Greg Simon, a cancer survivor and former pharmaceutical executive, has been appointed by Vice President Joe Biden as the executive director of the Cancer Moonshot Task Force, according to news reports.
Simon, 64, has experience in the private and public sectors. He previously served as senior vice president for patient engagement at Pfizer. Most recently, he was CEO of New York-based Poliwogg, a company that invests in the life sciences sector of healthcare. In 2003, he founded the not-for-profit FasterCures, a center of the Milken Institute that aims to speed up and improve medical research.
In 2014, Simon was diagnosed with chronic lymphocytic leukemia. He finished his first round of chemotherapy six months ago, according to the New York Times.
“Greg is undaunted by big challenges,” Margaret Anderson, executive director of FasterCures and acting president and CEO of the Melanoma Research Alliance, said in a press release. “His professional and personal experience will make him a strong and passionate leader to carry out Vice President Biden's vision of accelerating cancer research efforts. Greg is the ideal candidate to identify short- and long-term goals, bring the right parties to the table and cut through red tape.”
Simon has served for the vice president's office before. He was an aide to Vice President Al Gore between 1991 to 1997. He has been critical of the pace of innovation at some federal agencies, including the Food and Drug Administration.. Simon has testified before Congress regarding the 21st Century Cures Act.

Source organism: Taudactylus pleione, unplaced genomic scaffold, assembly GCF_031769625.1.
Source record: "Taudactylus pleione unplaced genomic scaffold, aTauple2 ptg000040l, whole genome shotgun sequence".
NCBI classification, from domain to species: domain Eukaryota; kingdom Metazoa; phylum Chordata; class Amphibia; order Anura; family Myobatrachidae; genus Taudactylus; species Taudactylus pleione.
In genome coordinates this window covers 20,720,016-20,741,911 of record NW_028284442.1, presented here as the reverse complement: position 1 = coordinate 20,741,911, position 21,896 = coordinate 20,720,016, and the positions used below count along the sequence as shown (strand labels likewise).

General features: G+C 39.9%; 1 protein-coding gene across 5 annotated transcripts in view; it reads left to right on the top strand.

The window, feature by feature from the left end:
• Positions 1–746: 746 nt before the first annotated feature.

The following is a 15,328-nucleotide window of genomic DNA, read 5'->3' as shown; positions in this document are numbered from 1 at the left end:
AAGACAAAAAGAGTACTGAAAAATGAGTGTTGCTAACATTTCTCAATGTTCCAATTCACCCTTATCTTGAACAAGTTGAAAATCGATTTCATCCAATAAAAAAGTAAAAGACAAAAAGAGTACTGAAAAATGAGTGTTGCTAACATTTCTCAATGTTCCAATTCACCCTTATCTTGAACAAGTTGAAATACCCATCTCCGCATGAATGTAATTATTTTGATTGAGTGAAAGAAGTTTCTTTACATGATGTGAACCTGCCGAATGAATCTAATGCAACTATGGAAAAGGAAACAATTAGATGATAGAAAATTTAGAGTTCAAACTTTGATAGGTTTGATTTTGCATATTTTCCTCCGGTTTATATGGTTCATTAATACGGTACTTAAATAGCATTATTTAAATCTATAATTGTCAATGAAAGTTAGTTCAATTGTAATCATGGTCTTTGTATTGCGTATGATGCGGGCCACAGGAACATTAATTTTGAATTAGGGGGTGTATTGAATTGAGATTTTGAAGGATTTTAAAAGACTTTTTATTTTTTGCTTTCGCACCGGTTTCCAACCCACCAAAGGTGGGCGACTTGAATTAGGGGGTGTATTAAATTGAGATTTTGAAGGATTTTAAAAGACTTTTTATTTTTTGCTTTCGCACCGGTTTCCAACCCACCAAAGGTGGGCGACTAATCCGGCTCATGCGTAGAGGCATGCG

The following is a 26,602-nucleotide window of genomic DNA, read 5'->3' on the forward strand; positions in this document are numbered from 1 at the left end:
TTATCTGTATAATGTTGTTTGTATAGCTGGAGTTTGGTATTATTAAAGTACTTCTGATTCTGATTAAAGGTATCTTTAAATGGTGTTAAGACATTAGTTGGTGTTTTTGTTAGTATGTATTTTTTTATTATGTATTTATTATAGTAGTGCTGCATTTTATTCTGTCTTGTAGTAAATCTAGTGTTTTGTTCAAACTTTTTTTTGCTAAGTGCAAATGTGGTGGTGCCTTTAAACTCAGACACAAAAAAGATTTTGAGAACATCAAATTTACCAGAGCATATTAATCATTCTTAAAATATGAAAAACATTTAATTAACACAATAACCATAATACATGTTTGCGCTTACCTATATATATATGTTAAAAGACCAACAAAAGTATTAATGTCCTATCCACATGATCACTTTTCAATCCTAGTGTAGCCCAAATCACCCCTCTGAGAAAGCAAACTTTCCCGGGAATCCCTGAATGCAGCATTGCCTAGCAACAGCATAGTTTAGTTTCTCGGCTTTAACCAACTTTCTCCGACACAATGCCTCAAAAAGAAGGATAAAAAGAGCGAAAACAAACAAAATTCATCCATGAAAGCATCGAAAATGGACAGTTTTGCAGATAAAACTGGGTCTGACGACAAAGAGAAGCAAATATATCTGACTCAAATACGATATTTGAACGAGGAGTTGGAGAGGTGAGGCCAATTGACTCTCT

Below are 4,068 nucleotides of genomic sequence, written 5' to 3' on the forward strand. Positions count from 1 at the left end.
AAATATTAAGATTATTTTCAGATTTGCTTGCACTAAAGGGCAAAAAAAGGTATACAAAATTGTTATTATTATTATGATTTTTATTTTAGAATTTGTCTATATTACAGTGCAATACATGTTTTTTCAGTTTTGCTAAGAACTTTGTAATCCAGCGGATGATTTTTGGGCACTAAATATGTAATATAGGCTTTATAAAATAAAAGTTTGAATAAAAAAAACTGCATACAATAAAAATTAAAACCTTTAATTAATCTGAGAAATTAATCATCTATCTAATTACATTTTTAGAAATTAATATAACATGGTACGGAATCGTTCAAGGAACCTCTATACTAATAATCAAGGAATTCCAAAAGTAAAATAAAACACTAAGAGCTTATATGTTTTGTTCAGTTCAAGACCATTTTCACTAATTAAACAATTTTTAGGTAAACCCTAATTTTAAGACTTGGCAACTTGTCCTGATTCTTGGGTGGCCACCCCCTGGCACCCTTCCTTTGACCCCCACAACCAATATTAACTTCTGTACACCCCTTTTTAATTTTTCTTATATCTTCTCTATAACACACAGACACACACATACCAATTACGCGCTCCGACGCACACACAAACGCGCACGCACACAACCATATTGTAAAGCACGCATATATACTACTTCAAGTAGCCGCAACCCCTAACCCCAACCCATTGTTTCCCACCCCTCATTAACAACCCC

Biden was put in charge of the “moonshot” approach to cure cancer by President Barack Obama in January. Biden's oldest son, Beau, died from brain cancer in May 2015. Biden's goal is to increase data-sharing and make 10 years' worth of advances in five years. The work will include research in immunotherapy, combination therapy, early detection and vaccines to prevent viruses that cause cancer.
The Biden-led task force met for the first time on Feb. 1, and on that same day Obama asked Congress to boost cancer research by $755 million in the 2017 budget. Congress had approved $195 million in new cancer funds this past December. The funds will go toward new programs at the National Institutes of Health and the FDA.
Funding for cancer research in the U.S. has been an issue of late. The National Cancer Institute has lost almost 25% of its budget since 2003. Its budget was increased by $260 million in the recent 2016 budget, but the NCI had requested more funding.